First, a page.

Spotlight on… wheat-free | BBC Good Food

Some information that could be useful for newly wheat free people with a link to some decent sounding recipes.

 

Spotlight on… wheat-free | BBC Good Food.

via Spotlight on… wheat-free | BBC Good Food.

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Aldi white wheat free bread

As promised, I have been out and bought the white variety of the new Aldi Has No wheat free bread. There isn’t a huge amount to comment about on it’s look, it is white bread and at least it looks white not that weird putty colour that some white loaves have.

It toasts really well and like the multigrain loaf, I double checked the packet after the first bite. I have also used it un-toasted for bacon sandwiches. It was drier than the multigrain bread but not unpleasantly so; it didn’t take pints of water to get 2 bacon sandwiches swallowed which is a bonus. It was definitely better toasted but wasn’t uncomfortable to eat untoasted and there was no aftertaste unlike some of the other white breads i have tried previously. 

I would like to see Aldi add to their Has No range but not too quickly as that affect the quality of the finished product. I just wish I had a big enough freezer to stock up on both of these loaves of bread, well done Aldi. 

Oh and if you would like someone to taste any of your new wheat free products, just let me know! 

I love Aldi and their wheat free multigrain bread

Last year, Aldi opened a new store in my home town and I go in there quite often as I am on a limited budget and can often save money compared to Asda and Tesco. However, until today, I haven’t been able to buy any wheat free bread in Aldi.

I went in to today having heard that some of their stores are trialling their “free from” bread. It’s called Has No and the packaging states that it is gluten free, low fat and high fibre. It is available in 2 varieties, white and multigrain. I chose the multigrain and will buy and blog the white loaf in a few days.

As usual, the loaf is small at 400g but it is ony £1.79 so I will let them off. I nearly did a little dance there in the aisle as the normal supermarket own loaves are over £2; a saving of 21p may not be much but it is better than a slap in the face!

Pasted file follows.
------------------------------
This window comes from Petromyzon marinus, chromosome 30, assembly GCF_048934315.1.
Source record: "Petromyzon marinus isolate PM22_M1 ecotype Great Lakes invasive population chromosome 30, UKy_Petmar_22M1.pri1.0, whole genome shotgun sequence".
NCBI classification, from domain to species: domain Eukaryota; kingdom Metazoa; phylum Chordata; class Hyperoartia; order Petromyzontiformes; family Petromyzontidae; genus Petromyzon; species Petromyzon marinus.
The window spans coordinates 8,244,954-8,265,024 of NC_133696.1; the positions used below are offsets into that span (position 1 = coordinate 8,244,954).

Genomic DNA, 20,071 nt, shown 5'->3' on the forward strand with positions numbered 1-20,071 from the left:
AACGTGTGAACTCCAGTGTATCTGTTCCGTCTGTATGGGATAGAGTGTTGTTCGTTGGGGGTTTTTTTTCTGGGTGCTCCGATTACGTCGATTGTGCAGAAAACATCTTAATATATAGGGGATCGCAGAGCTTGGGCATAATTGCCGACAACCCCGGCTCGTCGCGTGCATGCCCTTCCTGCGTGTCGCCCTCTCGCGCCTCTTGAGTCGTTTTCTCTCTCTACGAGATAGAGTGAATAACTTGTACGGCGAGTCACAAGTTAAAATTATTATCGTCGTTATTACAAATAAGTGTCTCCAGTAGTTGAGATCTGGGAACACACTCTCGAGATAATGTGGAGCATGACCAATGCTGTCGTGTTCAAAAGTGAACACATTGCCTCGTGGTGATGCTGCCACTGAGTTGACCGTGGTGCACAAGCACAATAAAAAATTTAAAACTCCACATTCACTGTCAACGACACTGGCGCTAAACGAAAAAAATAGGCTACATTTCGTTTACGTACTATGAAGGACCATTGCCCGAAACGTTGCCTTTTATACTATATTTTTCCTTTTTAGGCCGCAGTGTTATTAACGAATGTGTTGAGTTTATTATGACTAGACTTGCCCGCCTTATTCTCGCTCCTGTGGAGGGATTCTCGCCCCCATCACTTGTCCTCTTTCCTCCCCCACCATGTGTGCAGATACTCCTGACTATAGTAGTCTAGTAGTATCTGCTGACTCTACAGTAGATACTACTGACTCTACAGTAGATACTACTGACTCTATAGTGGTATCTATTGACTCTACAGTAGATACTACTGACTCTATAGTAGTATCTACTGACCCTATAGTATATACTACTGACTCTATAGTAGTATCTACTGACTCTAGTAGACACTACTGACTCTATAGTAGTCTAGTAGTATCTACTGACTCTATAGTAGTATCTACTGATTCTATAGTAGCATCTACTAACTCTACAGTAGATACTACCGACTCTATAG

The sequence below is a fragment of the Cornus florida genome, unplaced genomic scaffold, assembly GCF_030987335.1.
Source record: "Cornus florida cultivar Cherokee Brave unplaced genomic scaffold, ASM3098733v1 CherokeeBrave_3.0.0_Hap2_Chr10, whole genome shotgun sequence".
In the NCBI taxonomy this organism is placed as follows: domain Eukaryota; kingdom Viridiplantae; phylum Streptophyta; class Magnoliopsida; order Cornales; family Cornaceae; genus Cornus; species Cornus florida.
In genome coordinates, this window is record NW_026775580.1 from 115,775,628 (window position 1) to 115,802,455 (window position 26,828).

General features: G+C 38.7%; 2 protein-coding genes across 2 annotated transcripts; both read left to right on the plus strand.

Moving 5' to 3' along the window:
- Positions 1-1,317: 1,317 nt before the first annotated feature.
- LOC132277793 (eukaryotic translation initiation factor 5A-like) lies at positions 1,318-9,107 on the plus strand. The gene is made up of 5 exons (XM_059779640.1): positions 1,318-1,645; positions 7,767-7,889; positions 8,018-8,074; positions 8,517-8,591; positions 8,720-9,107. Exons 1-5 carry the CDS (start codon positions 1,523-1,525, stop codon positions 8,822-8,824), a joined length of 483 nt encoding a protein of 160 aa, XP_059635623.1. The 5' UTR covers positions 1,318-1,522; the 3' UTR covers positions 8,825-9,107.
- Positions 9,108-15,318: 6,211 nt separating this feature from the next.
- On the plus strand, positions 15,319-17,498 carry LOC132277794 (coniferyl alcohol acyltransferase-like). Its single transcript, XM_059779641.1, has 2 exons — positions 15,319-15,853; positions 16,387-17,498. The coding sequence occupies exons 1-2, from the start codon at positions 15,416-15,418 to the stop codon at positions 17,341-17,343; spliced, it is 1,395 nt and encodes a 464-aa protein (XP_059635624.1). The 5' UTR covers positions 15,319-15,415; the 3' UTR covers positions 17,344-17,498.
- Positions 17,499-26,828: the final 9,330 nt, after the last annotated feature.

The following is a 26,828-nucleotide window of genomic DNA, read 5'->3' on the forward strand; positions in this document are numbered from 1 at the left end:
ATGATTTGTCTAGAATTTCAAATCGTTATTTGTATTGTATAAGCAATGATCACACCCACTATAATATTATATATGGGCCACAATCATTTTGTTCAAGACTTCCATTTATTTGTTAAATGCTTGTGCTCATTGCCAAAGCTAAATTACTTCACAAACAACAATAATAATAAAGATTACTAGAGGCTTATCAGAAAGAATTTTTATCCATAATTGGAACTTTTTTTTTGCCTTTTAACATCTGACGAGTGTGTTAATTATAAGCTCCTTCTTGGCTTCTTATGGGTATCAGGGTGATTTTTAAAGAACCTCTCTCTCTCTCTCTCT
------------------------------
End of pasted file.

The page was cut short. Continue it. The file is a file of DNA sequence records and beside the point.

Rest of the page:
I opened the bag and sniffed the bread, I always do this when trying a new brand of wheat free bread. This had a malty smell akin to regular multiseeded breads I have eaten, if I remember correctly. The slices are small but very soft and fresh looking so I popped 2 in the toaster. Now, admittedly, when the toast was done, I did spead it with garlic and herb soft cheese but that made no difference to the taste and texture taste, I promise.

After the first bite was swallowed, I ran into the kitchen to make sure I had picked up the right bread as it was soft yet crunchy. I could taste the sourdough flavour and bite into it safely without it crumbling all over me. I have eaten both Newburn Bakehouse and Genius seeded loaves and the Aldi one is far superior in my opinion. In the evening, I decided to try 2 slices untoasted. The slices felt just as they did when I opened the bag earlier, they are not as dry as other wheat free loaves. I spread low fat spread on them and took my first bite. It was a little dry in the mouth but to be honest, it could be tolerated as the bread tastes so good. It is definitely more moist than other ranges and I am definitely going to try a sandwich tomorrow to see how it stands up to being open for a couple of days.

In short, buy it, stash it, eat it! This is how wheat free bread is supposed to be, in my opinion at least.